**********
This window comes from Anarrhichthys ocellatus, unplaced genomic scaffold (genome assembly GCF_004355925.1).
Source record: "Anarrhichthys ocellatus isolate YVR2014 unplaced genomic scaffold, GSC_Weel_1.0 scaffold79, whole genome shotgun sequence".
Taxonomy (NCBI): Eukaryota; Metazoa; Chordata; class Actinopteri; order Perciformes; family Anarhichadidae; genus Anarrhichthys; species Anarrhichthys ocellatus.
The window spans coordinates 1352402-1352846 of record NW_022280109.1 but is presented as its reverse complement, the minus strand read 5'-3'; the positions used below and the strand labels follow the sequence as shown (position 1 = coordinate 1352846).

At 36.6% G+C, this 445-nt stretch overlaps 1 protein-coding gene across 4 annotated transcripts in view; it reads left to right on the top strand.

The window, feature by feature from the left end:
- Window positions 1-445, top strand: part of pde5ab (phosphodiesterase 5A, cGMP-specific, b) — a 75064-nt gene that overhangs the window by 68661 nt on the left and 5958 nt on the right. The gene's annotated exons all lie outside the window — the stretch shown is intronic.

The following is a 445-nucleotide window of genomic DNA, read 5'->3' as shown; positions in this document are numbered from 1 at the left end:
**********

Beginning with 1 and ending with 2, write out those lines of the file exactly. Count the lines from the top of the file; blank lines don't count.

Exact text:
This window comes from Anarrhichthys ocellatus, unplaced genomic scaffold (genome assembly GCF_004355925.1).
Source record: "Anarrhichthys ocellatus isolate YVR2014 unplaced genomic scaffold, GSC_Weel_1.0 scaffold79, whole genome shotgun sequence".